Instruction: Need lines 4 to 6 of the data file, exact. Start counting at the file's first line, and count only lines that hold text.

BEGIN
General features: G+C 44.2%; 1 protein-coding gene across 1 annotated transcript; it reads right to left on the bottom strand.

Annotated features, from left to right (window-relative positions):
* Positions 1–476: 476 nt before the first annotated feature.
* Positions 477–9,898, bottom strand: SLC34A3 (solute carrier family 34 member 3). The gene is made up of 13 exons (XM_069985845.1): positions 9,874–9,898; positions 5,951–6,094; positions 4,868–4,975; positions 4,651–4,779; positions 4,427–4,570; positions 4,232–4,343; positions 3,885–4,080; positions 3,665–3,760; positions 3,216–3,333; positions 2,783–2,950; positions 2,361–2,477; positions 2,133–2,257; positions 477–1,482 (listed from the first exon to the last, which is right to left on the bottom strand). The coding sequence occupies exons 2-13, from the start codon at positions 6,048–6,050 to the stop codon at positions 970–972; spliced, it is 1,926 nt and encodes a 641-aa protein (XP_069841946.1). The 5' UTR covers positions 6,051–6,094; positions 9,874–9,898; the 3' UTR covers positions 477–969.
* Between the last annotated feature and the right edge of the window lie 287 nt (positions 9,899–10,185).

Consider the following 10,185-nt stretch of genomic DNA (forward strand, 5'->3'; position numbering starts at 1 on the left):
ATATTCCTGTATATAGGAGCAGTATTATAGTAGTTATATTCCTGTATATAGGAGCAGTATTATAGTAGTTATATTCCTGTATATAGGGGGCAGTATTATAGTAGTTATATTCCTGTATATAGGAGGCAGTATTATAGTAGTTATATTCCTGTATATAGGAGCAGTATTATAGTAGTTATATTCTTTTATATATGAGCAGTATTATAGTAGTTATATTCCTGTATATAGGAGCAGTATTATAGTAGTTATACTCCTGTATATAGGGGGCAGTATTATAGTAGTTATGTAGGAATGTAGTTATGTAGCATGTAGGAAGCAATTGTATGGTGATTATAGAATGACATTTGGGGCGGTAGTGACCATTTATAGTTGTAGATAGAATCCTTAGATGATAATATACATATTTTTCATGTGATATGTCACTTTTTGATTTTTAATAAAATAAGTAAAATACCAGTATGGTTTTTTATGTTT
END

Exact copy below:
* Positions 477–9,898, bottom strand: SLC34A3 (solute carrier family 34 member 3). The gene is made up of 13 exons (XM_069985845.1): positions 9,874–9,898; positions 5,951–6,094; positions 4,868–4,975; positions 4,651–4,779; positions 4,427–4,570; positions 4,232–4,343; positions 3,885–4,080; positions 3,665–3,760; positions 3,216–3,333; positions 2,783–2,950; positions 2,361–2,477; positions 2,133–2,257; positions 477–1,482 (listed from the first exon to the last, which is right to left on the bottom strand). The coding sequence occupies exons 2-13, from the start codon at positions 6,048–6,050 to the stop codon at positions 970–972; spliced, it is 1,926 nt and encodes a 641-aa protein (XP_069841946.1). The 5' UTR covers positions 6,051–6,094; positions 9,874–9,898; the 3' UTR covers positions 477–969.
* Between the last annotated feature and the right edge of the window lie 287 nt (positions 9,899–10,185).

Consider the following 10,185-nt stretch of genomic DNA (forward strand, 5'->3'; position numbering starts at 1 on the left):